When Frank Whitelaw arrived five minutes later, he was a study in bravery soldiering through trial. His face was red and puffy, his black tie askew, his hair damp and clinging thinly to his scalp. A powerful odour of brandy emanated from every pore. “My apologies, Inspector,” he said, “for keeping you waiting. It's been . . . difficult. Still . . . nothing like cold water to sober a chap up.”

Sanders stared in disbelief. Whitelaw sounded like a refugee from a British comedy series. The inspector waved him into a chair and tried to swallow his prejudices against the accent and the mannerisms. “You will have given us an account of your movements already.”

Whitelaw nodded.

“I am interested in what you can tell me as Mrs. von Hohenkammer's business manager. About her financial affairs.” Whitelaw developed a wary expression, as if information were something to be hoarded and doled out with great care. “Do you know, for example, who benefits from her death?”

“Benefits?” The business manager leaned back in his chair as if in shock. “How could anyone benefit from Clara's death?” He seemed to have picked up some of the family's acting techniques, thought Sanders. Any moment now he was going to launch into a soliloquy.

“Financially, Mr. Whitelaw. Who benefits financially from her death? All of this”—he waved his hand around him, taking in the house and all its expensive contents—“must go to someone, or did she leave it as a home for out-of-work actors?”

Sanders got a reproachful glare for that one. “Of course someone gets it,” he said. “As far as I know, the estate will be divided up between her two daughters in some equitable fashion, but you'll have to ask the lawyers in Munich about that. There will be small individual amounts going to people like her housekeeper, Bettl. Bettl has been with her for twenty years or so—a very loyal servant.” His tone was mournful.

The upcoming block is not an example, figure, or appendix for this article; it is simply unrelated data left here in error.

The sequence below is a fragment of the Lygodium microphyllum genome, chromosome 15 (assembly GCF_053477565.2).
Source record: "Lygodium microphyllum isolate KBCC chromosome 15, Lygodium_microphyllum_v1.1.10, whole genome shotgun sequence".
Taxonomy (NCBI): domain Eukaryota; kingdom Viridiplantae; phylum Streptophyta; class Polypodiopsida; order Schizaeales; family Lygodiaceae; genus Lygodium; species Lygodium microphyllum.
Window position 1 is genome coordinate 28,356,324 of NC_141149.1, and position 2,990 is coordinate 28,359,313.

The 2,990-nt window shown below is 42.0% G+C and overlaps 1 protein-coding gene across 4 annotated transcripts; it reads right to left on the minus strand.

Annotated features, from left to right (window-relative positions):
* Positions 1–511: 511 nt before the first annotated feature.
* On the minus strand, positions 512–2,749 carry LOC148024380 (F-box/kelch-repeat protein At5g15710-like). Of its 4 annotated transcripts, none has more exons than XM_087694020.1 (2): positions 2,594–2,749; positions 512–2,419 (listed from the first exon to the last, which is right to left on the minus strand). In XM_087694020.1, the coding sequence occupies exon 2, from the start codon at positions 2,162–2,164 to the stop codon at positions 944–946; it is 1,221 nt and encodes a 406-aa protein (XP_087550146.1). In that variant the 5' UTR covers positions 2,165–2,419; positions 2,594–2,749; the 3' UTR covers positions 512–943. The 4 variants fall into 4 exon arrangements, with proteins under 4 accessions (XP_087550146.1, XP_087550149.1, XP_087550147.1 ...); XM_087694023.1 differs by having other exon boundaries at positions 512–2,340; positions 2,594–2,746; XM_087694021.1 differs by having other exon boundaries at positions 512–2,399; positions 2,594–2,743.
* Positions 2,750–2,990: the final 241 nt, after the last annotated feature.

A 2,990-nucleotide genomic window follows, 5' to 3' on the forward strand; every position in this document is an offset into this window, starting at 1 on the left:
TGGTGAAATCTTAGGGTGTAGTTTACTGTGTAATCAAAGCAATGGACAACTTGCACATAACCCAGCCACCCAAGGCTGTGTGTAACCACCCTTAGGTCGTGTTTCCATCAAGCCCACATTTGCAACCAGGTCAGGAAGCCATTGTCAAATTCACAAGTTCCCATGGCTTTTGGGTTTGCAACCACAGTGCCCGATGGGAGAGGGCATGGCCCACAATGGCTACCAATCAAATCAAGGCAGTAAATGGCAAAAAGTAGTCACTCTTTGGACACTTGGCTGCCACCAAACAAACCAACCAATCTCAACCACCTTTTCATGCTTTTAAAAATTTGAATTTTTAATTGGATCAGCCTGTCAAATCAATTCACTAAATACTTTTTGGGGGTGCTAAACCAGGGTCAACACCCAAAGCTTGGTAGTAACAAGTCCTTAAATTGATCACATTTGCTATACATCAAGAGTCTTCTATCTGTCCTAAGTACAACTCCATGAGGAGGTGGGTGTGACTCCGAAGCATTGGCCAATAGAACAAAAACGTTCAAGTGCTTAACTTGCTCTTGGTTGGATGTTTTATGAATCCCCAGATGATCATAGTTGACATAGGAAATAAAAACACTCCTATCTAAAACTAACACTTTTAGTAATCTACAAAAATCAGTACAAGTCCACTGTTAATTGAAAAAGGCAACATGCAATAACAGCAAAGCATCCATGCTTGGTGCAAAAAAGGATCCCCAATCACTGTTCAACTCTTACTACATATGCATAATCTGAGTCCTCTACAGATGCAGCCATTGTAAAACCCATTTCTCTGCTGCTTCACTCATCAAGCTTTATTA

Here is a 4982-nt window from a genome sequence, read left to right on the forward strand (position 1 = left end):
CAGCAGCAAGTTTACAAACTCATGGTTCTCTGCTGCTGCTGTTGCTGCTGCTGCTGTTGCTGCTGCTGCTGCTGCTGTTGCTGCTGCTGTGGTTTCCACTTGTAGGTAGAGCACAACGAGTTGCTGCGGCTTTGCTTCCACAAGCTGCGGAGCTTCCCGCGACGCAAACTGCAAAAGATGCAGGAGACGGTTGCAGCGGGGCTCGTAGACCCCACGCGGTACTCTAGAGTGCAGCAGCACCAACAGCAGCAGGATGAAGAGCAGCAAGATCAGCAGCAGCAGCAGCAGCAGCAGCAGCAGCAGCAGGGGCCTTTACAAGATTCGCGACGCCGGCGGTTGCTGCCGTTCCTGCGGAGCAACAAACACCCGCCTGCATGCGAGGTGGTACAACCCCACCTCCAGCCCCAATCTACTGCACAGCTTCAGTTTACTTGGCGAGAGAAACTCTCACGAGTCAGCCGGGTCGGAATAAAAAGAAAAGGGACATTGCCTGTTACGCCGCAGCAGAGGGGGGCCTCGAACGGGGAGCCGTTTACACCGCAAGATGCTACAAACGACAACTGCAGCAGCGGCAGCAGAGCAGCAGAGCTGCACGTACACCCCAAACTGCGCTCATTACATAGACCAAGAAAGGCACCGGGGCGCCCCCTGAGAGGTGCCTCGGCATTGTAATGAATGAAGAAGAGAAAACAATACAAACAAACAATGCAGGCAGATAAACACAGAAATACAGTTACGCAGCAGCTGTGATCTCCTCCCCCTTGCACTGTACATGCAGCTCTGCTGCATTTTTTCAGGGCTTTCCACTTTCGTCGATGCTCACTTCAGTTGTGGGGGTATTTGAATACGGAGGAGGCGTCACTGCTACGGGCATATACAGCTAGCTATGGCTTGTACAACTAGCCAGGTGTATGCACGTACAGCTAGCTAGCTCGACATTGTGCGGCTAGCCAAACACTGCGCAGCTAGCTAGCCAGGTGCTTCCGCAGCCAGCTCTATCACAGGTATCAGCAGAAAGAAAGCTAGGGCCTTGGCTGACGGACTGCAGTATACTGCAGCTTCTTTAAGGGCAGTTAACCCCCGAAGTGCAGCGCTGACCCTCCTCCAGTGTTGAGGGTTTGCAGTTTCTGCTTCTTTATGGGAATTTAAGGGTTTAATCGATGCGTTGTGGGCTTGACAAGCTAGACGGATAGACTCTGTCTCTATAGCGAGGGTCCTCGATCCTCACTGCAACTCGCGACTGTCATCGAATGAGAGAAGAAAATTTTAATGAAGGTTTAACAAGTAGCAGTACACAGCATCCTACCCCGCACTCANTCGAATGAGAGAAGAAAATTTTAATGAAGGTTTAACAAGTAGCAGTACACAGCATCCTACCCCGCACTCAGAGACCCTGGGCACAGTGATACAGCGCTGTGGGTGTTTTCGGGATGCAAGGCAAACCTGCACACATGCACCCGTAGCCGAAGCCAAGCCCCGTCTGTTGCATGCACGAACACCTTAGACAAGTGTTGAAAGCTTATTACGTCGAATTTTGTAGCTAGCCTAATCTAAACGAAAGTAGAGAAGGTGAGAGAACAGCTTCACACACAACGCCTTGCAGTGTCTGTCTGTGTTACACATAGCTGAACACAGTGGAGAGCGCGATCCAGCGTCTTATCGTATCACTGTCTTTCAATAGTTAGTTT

“And you, Mr. Whitelaw. Do you qualify as a very loyal servant?”

“Servant?” he said coldly. “Clara certainly did not consider me a servant. I was a friend who happened to manage her business affairs for her. Her death represents a terrible loss to me, a personal loss that goes beyond description, and, I suppose, a loss in the business sense as well. No, I do not benefit from her death. Not at all.”

“And so her estate,” said Sanders, “except for individual amounts to loyal servants, and so on, will be divided equally between her two daughters.”

“Not necessarily,” said Whitelaw with a faint touch of glee in his voice. “I said equitably, not equally. Clara didn't feel that the two girls were equally capable of handling a large amount of capital or that each one deserved half of the estate.”

“Which one gets cut out?” said Sanders abruptly.

“Oh, I don't suppose that either one gets cut out. But she battled a great deal with Veronika and certainly didn't think she was very stable.” He glanced around as if he expected to see the young woman glowering in the corner, and then went on. “Veronika was—or is, I should say—mixed up with the Society for Peace and Justice in Munich. Do you know who they are?”